She died at Mount Sinai St. Luke’s Hospital in New York and was surrounded by loved ones.
“We are so proud of Jessye’s musical achievements and the inspiration that she provided to audiences around the world that will continue to be a source of joy,” a statement from her family reads. “We are equally proud of her humanitarian endeavors addressing matters such as hunger, homelessness, youth development, and arts and culture education.”
Jessye Norman Honors and awards
We lost a great talent today “Jessye Norman, Regal American Soprano, Is Dead at 74” https:/ /nyti.ms/2o18Lzo A powerful and versatile voice, here’s Ms. Norman singing “Amazing Grace” https://t.co/g94eUByCDh
— laSerenissima20 (@laSerenissima20) October 1, 2019
National Society of Arts and Letters singing competition (1966)
First prize at the ARD International Music Competition in Munich (1968)
Gramophone Award for her recording of Strauss’ Four Last Songs (1982)
Musical America magazine’s Musician of the Year.
Honorary doctorate from Howard University (1982)
Honorary doctorate from the Boston Conservatory of Music and the University of the South (1984)
Grammy Award for Best Classical Vocal Soloist Performance for “Ravel: Songs of Maurice Ravel” (1984)
Commandeur de l’ordre des Arts et des Lettres (France, 1984)
France’s National Museum of Natural History named an orchid for her (1984)
Grammy Award for Best Opera Recording for “Wagner: Lohengrin” (1988)
Grammy Award for Best Opera Recording for “Wagner: Die Walkuere” (1989)
Légion d’honneur (France, 1989)
Honorary Ambassador to the United Nations by UN Secretary-General Javier Pérez de Cuéllar (1990)
Honorary Doctor in Music from Juilliard School of Music (1990)
Norman’s home town, Augusta, Georgia, dedicated Riverwalk Augusta’s amphitheater, named in her honor (1991)
Austrian Cross of Honour for Science and Art, 1st class (1995)
Norman was a featured performer during the opening ceremonies of the 1996 Summer Olympic Games in Atlanta, Georgia
Winner of the 1997 Radcliffe Medal, presented annually by the Radcliffe College Alumnae Association to honor individuals whose lives and work have had a significant impact on society.
Norman was honored by New York’s Associated Black Charities at the 11th Annual Black History Makers Awards Dinner for her contributions to the arts and to African-American culture (March 1997)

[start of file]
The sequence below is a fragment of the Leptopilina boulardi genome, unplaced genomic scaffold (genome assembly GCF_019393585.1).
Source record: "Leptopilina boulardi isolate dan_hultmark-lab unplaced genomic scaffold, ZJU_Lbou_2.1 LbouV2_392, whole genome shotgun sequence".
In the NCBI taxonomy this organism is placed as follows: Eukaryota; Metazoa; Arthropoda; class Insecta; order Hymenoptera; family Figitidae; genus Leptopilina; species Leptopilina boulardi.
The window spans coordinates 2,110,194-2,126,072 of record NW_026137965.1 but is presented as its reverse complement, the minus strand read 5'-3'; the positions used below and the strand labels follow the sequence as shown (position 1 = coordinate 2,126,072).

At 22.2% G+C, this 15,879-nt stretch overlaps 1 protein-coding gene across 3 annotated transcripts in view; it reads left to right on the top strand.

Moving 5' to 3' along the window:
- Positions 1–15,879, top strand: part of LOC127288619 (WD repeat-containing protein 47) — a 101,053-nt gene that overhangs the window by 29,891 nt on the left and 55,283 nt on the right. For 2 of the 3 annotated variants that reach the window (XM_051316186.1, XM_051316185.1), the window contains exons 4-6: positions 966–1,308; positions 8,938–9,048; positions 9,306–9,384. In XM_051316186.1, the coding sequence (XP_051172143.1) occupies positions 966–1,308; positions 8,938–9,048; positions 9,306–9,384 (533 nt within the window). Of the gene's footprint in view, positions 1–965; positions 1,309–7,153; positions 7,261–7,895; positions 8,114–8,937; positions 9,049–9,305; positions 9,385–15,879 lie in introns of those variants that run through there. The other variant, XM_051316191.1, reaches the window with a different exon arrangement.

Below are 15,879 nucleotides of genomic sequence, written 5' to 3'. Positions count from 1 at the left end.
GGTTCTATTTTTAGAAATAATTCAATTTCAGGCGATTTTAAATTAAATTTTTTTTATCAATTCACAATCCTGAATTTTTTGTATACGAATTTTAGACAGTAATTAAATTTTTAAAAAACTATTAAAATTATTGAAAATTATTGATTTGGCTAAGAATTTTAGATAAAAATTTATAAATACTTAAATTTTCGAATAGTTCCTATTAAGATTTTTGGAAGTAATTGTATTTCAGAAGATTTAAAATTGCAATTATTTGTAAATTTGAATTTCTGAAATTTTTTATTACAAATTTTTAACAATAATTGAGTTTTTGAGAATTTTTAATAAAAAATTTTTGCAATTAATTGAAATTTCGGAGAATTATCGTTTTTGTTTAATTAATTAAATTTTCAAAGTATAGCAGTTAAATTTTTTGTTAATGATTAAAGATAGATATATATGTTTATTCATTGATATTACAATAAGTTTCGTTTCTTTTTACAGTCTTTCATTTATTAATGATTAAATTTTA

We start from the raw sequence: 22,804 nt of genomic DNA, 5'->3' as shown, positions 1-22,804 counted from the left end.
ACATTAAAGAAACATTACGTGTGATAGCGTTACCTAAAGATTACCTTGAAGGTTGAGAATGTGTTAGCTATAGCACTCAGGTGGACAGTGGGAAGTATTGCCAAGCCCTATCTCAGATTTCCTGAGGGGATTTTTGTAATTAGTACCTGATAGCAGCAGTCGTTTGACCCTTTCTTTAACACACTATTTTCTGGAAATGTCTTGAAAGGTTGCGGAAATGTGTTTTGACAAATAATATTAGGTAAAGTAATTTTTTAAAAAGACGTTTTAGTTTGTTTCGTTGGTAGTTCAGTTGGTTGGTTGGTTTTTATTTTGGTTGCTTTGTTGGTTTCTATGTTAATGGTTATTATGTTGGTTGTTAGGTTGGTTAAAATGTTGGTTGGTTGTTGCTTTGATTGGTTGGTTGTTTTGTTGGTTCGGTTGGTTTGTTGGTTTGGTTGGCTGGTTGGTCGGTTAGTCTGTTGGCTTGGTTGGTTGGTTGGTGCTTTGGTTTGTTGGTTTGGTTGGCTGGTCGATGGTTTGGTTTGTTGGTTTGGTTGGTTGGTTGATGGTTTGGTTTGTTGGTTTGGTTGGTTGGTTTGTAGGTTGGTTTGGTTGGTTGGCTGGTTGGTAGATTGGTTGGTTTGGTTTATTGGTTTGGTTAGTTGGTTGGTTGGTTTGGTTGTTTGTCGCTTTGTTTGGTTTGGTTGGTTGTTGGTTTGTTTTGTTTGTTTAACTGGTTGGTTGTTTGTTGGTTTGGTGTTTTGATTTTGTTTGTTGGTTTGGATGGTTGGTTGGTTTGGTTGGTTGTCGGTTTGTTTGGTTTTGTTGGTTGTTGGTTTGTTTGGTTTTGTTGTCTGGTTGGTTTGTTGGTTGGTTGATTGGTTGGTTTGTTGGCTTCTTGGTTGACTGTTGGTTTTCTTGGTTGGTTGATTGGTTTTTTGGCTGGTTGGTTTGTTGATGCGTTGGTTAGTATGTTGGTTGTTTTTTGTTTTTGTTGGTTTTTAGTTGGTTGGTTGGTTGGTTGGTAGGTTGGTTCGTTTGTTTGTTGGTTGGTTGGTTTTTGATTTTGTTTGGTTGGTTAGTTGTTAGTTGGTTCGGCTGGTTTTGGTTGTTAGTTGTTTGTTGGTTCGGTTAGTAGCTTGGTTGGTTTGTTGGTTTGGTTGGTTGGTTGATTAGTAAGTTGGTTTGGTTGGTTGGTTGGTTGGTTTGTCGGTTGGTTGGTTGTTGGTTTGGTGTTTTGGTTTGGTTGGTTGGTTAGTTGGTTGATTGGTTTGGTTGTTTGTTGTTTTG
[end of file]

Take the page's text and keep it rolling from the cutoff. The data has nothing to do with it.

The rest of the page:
Kennedy Center Honors (youngest recipient in the Honors’ 20-year existence) (December 1997)
Grammy Award for Best Opera Recording for “Bartók: Bluebeard’s Castle” (1998)
Honorary doctorate from Harvard University(1998)
Georgia Music Hall of Fame (1999)
Eleanor Roosevelt Val-Kill Medal for her work in the fight against lupus, breast cancer, AIDS, and hunger (2000)
Outstanding Alumnae by Howard University (2000)
Inducted into the American Classical Music Hall of Fame (2002)
Grammy Lifetime Achievement Award (2006)
Member of the Royal Academy of Music
Awarded France’s Grand Prix du Disque for albums of lieder by Wagner, Schumann, Mahler and Schubert.
Won Amsterdam’s Edison Award; and recording honors in Belgium, Spain, and Germany.
She was winner of an Ace Award from the National Cable Television Association for “Jessye Norman at Notre Dame.”
2009 National Medal of Arts presented by President Barack Obama in a ceremony at The White House in February 2010.
2011 Honorary Doctorate Degrees from the Manhattan School of Music and Northwestern University in June 2011.
Jessye Norman has received honorary doctorates from more than 30 colleges, universities, and conservatories including Jesus College, Cambridge, the Manhattan School of Music, University of Michigan, Yale University, Northwestern University and Brandeis University.
2013 Spingarn Award from the NAACP.
2015 Wolf Prize in Arts (with Murray Perahia)
2018 12th Glenn Gould Prize from the Glenn Gould Foundation
2018 Royal Philharmonic Society Gold Medal
Fast Facts You Need to Know
- Norman died from septic shock and organ failure at a New York hospital
- She suffered from complications due to a spinal cord injury sustained in 2015
- Norman won four Grammy Awards and the National Medal of Arts